A COVID-19 CNY: How 4 students are engineering new traditions this year
By Engine Room Posted 24day(s) ago Reading Time: About 5 minutes
Chinese New Year this year is looking very different for many of us across the country, with tighter restrictions on household visiting and muted lo hei greetings. With one of the biggest occasions of the year just round the corner, we asked some of our engineering friends how they plan to celebrate it or work around age-old traditions.
Hear from these four students as they share their celebration plans this year, and you might just pick up some useful tips on how to still have an ox-cellent CNY!
A quiet, family affair
From keeping reunion dinners simple to minimal visiting, everybody we asked agreed that festivities have to be taken down several notches. Instead, this CNY is a chance to spend more time with family.
For Joel Ng, a graduate from Nanyang Polytechnic (NP) with a diploma in Electrical Engineering, his family will have a reunion dinner with just a few close relatives and will go visiting only on the first day. They’d traditionally have a steamboat meal, but to reduce sharing of cutlery and utensils all round, his family is considering serving dishes in individual portions. They have also decided to use their SingapoRediscover Vouchers to spend a day trip out on a leisurely cruise around Clarke Quay!
Others, like Xin Ci, currently a year two Electrical and Electronics student at Nanyang Technological University (NTU), and Darryl Ng, a Biomedical Engineering graduate from Temasek Polytechnic (TP), are planning to skip house visits altogether. Many of Xin Ci’s relatives are not in Singapore, so her family will be having a reunion dinner virtually with them.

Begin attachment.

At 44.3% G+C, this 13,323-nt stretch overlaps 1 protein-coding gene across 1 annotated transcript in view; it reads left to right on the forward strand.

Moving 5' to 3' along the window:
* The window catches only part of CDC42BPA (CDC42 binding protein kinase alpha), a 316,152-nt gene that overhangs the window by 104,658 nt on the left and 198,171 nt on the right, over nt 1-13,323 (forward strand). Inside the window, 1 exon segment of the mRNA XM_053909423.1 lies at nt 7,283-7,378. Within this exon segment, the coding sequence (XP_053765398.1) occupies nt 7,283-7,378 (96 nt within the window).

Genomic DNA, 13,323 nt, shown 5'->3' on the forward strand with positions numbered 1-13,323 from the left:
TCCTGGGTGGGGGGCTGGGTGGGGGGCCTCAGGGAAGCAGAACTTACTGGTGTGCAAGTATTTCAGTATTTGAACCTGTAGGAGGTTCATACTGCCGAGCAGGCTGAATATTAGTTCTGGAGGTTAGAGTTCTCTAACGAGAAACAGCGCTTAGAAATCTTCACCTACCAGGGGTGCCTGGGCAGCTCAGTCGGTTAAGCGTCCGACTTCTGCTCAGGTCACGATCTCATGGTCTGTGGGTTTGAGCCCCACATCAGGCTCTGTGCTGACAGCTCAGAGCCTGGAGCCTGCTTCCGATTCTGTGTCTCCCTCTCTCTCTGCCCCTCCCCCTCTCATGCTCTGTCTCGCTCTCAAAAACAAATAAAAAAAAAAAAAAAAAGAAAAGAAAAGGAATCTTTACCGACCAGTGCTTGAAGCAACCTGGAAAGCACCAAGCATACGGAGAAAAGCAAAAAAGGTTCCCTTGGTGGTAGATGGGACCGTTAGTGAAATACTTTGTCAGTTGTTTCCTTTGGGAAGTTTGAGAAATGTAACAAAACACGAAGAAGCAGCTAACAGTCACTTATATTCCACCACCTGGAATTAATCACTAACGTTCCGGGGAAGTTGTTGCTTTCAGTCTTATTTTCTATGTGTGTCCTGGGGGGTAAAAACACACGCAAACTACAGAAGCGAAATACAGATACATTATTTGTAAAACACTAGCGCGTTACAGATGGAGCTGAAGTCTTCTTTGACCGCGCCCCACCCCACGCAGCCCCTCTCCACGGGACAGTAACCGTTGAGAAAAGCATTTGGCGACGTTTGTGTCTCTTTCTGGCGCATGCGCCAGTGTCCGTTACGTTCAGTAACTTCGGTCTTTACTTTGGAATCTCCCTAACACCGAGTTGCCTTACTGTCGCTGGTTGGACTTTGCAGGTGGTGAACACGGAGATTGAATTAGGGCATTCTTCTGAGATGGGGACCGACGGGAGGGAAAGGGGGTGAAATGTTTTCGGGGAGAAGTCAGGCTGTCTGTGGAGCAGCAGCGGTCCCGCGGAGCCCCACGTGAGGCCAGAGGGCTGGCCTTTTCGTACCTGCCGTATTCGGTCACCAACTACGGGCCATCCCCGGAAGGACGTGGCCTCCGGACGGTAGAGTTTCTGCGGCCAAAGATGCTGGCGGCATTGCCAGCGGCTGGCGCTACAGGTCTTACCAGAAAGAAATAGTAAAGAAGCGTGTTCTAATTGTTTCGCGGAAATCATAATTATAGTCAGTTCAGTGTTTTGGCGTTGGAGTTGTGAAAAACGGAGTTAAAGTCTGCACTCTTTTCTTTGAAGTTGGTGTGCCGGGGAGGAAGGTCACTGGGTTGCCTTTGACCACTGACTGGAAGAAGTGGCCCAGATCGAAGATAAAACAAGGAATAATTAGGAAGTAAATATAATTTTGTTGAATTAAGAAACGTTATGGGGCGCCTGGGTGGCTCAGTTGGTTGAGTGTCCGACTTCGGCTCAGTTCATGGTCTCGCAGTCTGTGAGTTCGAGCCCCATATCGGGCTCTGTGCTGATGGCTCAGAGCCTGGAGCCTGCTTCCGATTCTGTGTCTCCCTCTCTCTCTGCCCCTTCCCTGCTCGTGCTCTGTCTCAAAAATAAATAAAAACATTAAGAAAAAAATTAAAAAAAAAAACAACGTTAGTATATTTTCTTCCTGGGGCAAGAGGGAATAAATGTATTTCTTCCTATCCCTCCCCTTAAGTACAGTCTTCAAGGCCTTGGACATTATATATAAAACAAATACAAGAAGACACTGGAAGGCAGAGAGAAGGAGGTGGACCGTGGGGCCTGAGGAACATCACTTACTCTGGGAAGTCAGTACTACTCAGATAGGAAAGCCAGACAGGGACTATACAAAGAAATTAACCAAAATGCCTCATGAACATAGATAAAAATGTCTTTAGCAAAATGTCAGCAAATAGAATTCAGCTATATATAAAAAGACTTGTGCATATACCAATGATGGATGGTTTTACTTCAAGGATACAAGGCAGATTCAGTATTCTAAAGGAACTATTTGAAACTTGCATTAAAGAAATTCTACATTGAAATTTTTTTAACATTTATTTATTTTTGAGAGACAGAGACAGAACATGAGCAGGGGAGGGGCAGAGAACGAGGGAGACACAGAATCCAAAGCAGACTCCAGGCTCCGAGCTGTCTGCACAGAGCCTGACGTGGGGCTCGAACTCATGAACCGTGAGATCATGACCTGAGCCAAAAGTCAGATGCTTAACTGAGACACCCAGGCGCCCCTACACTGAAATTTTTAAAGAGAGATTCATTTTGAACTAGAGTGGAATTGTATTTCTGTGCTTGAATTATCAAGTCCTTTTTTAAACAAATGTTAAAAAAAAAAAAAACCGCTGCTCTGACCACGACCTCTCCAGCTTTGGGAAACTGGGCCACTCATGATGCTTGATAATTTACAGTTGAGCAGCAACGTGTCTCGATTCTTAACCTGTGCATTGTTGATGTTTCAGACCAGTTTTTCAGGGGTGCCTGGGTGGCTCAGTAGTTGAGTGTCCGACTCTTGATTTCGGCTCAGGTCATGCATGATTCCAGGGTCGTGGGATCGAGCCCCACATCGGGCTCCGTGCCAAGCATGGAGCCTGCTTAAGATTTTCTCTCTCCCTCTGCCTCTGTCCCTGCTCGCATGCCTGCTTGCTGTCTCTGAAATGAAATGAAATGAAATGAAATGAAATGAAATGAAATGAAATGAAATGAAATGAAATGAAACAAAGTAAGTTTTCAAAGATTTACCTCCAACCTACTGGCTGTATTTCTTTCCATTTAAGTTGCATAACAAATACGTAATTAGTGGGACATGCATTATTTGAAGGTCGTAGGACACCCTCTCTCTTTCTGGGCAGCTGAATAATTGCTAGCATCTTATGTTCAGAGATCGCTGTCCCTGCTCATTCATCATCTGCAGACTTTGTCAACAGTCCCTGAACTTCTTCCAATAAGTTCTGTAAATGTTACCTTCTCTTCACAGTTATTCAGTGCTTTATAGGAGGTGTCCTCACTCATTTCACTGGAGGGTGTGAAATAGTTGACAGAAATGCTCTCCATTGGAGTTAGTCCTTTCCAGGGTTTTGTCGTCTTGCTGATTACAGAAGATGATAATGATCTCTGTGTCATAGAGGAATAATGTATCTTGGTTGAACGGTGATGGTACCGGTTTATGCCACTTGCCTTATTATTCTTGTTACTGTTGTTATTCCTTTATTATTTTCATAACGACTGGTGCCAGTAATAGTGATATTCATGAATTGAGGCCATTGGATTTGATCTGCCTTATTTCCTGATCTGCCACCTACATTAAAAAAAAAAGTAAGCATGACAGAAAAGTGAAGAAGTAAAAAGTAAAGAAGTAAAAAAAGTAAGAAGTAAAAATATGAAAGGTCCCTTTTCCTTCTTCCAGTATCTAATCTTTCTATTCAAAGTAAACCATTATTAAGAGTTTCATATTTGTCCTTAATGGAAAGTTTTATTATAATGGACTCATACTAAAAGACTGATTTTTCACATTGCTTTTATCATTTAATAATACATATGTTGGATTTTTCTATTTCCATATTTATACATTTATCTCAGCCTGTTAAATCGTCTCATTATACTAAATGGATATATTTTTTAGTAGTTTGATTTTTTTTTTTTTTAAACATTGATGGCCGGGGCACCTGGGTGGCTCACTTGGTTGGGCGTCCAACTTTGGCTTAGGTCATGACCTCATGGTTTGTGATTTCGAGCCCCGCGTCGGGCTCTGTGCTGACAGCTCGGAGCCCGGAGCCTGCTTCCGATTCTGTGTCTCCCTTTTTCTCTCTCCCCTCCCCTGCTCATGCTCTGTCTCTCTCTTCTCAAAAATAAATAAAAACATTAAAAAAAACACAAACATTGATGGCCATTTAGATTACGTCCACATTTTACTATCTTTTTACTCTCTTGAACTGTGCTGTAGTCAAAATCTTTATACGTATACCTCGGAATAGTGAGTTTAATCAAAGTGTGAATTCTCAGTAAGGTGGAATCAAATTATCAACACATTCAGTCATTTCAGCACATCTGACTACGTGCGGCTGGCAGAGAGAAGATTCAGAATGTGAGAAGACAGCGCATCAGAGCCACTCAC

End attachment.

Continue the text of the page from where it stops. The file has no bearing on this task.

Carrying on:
An exception is Kaden Ching, a graduate from Singapore Polytechnic with a Diploma in Energy Systems and Management, who will not only be spending time with his family but also visiting one of his engineering lecturers with his friends - an annual tradition that has kept strong since 2019.
Plan early and go online for your steamboat needs
Singaporeans take their steamboat very seriously, and it’s no different for CNY. It’s full steam ahead for Joel, Xin Ci and Kaden, who plan their steamboat dinners up to a month (!) before.
Kaden makes sure to check his family’s trusty electric hotpot and plans a list of ingredients to buy at least a month before CNY. This year, all are jumping onto the online ordering bandwagon to ensure they avoid the supermarket crowds.
In the words of the SP graduate, “In the past, we used to spend one entire day purchasing all the ingredients for our steamboat dinner. This time, we realised the online platforms are running many promotions and free delivery deals so we took full advantage. Save money, save time, and save energy!”
He also confessed that his family members start trying out festive CNY cookies right after Christmas, so that they can buy their favourites when the occasion comes round. He is also a big bak kwa fan, and has taste tested at least three brands before landing on what he deems to be the best.
Putting a twist on traditions
Some of the most beloved CNY customs, like receiving angbaos, exchanging mandarin oranges and echoing auspicious phrases during lo hei will see dramatic changes this year, with less visitations and loud cheering disallowed.
Joel, however, refuses to let the new restrictions dampen his celebrations or his chances to huat. The NP graduate recommends not only putting out sanitiser at your doorsteps for visitors, he will be asking his family to use e-angbaos instead. He also has a fun approach to lo hei, and one he hopes to try out.
“We can jumble up the auspicious phrases, and have everybody take turns to queue up and assign a random phrase when it’s their turn. This way, just one person will be saying a phrase at a time, and you never know which one you’ll end up with,” he enthuses.
And why not? The pandemic has had an impact on many of the traditions that we all once knew, and there are no rules to changing it up in a way that still ushers in prosperity for the new year. If anything, COVID-19 has taught us that we can always troubleshoot and improve a situation, and that we must not be complacent in the hopes of having a better new year 2022.